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Will President Obama Ask All Americans to Sacrifice for Afghanistan–And I Don’t Just Mean Through Taxes

As Derrick and others have suggested, it would be a great, and long overdue start, for politicians supporting the war in Afghanistan to raise taxes in order to fund the enormous expenses of this war.  Rep. David Obey has introduced the "Share the Sacrifice Act", which would place a 1% surtax on everyone’s federal income tax as well as an additional surtax on higher earners.  That’d be a good start, and it would be nice to see some intellectual honesty from Republicans and right-leaning Democrats who support the expensive war but oppose any and all taxes needed to fund the war.  I’d like to see more, though.

After the Sept. 11 attacks, I kept waiting for President Bush to call on Americans to serve.  The only thing I heard him ask is that we go shopping.  I was more than willing to help, as were millions of Americans.  On September 11, I wandered over to a building near my apartment, I think it was a high school auditorium.  I was a in a daze, but I’d heard that people were gathering to help.  I found hundreds of fellow New Yorkers there.  We all wanted to donate blood, but, horribly, not much blood was needed as the expected injured survivors were not there.  We signed up to provide services, to do whatever we could.  I went from one blood donation site to another, turned away each time (there were more than enough people there before me).  I brought supplies to my local fire station and I stood as near to the attack site as I could get, along with others who held signs and cheered on the vehicles heading to the site.  Though I am one of the least likely candidates for military service that you could imagine, I contacted the Defense Intelligence Agency to see if I could help gather information that might prevent future attacks.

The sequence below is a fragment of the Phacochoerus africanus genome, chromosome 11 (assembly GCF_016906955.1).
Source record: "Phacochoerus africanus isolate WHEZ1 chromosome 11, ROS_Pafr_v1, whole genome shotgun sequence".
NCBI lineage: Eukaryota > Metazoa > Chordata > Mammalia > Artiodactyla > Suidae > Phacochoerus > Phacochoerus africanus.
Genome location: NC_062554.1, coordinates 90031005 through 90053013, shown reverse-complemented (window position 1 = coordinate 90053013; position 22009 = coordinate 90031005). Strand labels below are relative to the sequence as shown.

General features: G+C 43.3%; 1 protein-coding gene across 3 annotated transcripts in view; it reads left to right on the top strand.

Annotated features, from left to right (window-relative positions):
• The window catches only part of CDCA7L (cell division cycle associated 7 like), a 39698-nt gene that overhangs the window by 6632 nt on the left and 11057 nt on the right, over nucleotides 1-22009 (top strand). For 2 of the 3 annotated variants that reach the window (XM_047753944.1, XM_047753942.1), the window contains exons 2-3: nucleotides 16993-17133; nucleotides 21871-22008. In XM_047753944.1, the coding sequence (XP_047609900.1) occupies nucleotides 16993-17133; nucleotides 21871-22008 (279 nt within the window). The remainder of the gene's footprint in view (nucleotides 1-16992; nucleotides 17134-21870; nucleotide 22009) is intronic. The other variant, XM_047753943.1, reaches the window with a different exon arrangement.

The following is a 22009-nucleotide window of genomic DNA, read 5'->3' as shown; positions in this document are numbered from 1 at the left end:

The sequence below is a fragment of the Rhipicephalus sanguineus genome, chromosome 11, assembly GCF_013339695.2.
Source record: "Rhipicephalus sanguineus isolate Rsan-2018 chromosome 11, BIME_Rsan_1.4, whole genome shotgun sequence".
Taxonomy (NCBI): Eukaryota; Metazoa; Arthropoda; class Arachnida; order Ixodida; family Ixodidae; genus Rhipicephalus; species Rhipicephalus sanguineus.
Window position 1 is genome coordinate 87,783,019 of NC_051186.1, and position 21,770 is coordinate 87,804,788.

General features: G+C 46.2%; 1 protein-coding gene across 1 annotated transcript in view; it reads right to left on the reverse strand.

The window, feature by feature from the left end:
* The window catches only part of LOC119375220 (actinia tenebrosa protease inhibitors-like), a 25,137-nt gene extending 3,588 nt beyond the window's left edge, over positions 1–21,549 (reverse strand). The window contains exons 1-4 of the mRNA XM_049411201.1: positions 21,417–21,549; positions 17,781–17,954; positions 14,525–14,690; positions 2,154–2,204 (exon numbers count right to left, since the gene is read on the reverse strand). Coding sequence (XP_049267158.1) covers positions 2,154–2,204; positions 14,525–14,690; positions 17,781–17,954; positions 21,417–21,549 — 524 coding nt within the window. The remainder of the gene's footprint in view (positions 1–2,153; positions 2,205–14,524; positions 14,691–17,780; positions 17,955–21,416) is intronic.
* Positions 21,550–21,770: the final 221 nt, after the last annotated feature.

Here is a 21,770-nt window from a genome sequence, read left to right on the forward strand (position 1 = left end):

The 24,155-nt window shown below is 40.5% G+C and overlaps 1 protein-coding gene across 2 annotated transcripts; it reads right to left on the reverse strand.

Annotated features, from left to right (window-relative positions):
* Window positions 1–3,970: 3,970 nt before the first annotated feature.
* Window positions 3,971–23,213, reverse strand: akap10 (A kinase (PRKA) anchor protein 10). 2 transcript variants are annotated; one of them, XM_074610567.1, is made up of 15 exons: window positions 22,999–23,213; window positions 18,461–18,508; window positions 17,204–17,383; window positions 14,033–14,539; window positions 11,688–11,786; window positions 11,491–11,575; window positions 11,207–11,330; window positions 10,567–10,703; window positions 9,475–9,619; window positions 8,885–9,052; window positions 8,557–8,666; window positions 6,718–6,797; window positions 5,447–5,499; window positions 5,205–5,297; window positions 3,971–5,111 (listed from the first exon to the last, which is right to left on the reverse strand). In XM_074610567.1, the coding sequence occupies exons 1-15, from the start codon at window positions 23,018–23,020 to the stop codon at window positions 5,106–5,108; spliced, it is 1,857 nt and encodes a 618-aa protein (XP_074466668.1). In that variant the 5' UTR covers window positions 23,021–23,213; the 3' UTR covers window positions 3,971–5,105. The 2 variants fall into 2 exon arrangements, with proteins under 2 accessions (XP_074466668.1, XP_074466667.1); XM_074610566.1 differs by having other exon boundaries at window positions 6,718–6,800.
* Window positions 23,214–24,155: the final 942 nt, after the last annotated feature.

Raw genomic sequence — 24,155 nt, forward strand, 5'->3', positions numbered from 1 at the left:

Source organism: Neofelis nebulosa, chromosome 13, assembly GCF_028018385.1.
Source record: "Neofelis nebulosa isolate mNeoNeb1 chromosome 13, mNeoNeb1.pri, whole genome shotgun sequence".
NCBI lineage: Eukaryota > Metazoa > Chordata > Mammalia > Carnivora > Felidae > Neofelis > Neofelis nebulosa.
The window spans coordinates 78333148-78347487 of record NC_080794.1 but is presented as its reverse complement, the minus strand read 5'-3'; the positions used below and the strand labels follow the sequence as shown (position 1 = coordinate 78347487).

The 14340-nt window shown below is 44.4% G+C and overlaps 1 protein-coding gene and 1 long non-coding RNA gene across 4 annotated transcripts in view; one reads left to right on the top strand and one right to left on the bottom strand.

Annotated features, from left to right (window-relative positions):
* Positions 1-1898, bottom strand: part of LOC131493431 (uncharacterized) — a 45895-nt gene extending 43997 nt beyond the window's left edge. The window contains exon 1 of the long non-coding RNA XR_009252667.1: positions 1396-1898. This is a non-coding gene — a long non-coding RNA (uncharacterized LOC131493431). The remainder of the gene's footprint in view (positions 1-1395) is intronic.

I wanted to do more, but it was not easy to find out how.  I grew up reading about World War Two, and I imagined a national effort in which the population would be enlisted to respond to a threat to the nation.  The call to service never came.

President Bush never asked millions of Americans to sacrifice.  Instead, he sent a small percentage of the population to fight and die in Iraq and Afghanistan, and he asked these troops, and their families and loved ones, to bear the burden.  If we really have a compelling reason to be in Afghanistan, then President Obama ought to present that case and ask all Americans to participate in some way.  A military draft might be part of that solution.  If staying in Afghanistan is indeed a compelling mission, then I believe Americans will respond to the call.  If it is not, then I think Americans will let President Obama know that it is past time to end the war in Afghanistan and focus on priorities, domestic and foreign, that really do implicate our core national interests.

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Chris Edelson

Chris Edelson

Chris is a lawyer and professor at American University who writes frequently about current political and media issues. His writing has also been published in The Philadelphia Inquirer, Metroland (Albany, NY), and at commondreams.org

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